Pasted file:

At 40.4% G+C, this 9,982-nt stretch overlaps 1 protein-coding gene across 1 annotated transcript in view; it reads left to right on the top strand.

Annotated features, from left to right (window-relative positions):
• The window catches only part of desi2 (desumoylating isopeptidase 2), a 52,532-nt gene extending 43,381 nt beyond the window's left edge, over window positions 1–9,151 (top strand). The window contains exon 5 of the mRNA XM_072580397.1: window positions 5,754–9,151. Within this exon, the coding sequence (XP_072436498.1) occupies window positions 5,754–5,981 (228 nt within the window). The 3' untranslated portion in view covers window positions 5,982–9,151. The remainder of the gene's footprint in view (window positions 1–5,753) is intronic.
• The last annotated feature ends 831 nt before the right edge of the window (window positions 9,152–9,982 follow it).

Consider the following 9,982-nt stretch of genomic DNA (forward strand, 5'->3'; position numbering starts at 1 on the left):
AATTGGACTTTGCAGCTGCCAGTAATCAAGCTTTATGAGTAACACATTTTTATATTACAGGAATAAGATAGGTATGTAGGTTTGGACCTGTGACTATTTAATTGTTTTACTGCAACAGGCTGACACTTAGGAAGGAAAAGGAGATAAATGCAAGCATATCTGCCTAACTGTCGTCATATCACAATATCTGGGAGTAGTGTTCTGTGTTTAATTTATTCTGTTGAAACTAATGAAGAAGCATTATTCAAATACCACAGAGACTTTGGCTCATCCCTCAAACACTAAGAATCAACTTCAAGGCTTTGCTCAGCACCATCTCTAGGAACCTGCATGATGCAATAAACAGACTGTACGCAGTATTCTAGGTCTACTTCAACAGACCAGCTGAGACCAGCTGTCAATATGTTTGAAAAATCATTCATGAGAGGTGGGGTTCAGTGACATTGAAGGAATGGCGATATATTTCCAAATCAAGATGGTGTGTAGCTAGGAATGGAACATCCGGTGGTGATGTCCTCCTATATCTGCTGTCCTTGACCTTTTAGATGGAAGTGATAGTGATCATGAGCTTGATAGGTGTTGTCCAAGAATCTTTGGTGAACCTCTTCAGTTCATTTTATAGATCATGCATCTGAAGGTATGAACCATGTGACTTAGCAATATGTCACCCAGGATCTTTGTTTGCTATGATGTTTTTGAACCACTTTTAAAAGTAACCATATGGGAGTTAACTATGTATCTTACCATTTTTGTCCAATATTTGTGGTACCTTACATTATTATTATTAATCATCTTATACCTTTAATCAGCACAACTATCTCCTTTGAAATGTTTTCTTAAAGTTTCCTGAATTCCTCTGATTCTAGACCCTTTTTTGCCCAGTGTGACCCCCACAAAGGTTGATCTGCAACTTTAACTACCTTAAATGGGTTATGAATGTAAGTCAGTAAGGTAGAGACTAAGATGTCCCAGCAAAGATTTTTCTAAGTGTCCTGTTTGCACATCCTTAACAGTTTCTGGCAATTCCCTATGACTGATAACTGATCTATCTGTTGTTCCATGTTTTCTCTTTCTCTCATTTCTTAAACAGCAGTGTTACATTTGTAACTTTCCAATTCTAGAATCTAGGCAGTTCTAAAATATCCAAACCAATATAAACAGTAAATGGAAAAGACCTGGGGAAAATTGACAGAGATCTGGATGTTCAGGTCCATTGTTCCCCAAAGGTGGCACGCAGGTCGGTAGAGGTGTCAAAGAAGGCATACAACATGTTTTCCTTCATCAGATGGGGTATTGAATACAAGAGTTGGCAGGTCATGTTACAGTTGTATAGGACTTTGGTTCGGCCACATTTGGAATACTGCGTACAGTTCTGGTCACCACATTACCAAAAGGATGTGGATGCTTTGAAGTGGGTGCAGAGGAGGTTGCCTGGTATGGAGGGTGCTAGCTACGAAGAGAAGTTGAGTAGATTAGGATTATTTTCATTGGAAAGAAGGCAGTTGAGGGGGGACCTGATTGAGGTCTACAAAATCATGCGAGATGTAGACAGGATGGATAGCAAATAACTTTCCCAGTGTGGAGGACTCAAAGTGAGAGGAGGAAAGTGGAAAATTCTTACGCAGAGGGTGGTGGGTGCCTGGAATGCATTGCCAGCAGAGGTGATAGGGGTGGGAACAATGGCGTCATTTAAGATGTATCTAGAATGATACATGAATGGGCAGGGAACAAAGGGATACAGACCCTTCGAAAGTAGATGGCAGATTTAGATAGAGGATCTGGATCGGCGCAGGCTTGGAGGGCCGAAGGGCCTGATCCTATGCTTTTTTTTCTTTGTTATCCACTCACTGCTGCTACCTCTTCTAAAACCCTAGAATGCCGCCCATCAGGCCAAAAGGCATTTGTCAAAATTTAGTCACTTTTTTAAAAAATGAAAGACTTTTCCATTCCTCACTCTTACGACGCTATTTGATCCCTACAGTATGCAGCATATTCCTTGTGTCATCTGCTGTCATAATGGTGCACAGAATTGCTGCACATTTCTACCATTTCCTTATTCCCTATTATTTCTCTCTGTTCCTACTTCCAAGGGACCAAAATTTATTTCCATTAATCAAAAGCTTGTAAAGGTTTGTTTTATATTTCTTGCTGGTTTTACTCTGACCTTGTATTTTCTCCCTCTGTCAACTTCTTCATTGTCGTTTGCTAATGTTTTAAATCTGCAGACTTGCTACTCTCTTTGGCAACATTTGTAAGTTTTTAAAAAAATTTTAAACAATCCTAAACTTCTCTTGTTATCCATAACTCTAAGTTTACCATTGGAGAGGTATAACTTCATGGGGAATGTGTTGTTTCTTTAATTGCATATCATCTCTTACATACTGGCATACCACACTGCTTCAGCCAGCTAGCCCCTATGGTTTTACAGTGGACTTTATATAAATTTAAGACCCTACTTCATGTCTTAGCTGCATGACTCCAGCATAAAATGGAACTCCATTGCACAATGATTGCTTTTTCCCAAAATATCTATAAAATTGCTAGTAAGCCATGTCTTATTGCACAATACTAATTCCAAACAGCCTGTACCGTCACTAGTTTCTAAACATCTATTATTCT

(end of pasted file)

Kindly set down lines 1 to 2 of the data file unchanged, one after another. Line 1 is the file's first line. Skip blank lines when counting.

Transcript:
At 40.4% G+C, this 9,982-nt stretch overlaps 1 protein-coding gene across 1 annotated transcript in view; it reads left to right on the top strand.

Annotated features, from left to right (window-relative positions):